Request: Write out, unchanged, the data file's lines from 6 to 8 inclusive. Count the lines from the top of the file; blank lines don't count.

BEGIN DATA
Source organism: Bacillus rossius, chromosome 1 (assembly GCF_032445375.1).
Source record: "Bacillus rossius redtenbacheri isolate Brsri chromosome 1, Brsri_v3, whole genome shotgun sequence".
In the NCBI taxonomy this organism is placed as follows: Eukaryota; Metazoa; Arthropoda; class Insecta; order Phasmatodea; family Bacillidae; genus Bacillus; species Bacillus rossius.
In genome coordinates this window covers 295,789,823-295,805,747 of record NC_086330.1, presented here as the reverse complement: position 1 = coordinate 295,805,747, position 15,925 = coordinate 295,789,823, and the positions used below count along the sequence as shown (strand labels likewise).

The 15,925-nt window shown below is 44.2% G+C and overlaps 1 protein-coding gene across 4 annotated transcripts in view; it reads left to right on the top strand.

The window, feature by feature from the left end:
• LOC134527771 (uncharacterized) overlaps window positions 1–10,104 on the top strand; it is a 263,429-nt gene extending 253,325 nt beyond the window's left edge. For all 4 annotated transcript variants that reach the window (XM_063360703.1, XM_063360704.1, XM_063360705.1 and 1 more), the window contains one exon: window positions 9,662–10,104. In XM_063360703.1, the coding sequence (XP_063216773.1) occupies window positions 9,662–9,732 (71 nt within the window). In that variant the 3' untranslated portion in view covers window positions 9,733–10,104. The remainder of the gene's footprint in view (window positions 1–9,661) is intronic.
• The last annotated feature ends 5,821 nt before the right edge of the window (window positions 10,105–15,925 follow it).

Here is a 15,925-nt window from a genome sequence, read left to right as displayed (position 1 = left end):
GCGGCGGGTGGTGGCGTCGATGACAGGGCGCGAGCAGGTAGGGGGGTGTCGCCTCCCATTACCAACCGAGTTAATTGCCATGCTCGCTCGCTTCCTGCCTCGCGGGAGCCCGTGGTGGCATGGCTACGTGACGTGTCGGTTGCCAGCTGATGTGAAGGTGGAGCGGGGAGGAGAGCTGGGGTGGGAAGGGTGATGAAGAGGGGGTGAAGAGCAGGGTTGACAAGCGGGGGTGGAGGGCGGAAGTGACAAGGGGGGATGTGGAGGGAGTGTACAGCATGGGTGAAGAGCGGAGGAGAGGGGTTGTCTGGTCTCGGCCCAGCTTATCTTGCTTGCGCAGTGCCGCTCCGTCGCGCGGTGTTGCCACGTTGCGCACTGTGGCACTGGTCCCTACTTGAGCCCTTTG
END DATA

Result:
The window, feature by feature from the left end:
• LOC134527771 (uncharacterized) overlaps window positions 1–10,104 on the top strand; it is a 263,429-nt gene extending 253,325 nt beyond the window's left edge. For all 4 annotated transcript variants that reach the window (XM_063360703.1, XM_063360704.1, XM_063360705.1 and 1 more), the window contains one exon: window positions 9,662–10,104. In XM_063360703.1, the coding sequence (XP_063216773.1) occupies window positions 9,662–9,732 (71 nt within the window). In that variant the 3' untranslated portion in view covers window positions 9,733–10,104. The remainder of the gene's footprint in view (window positions 1–9,661) is intronic.
• The last annotated feature ends 5,821 nt before the right edge of the window (window positions 10,105–15,925 follow it).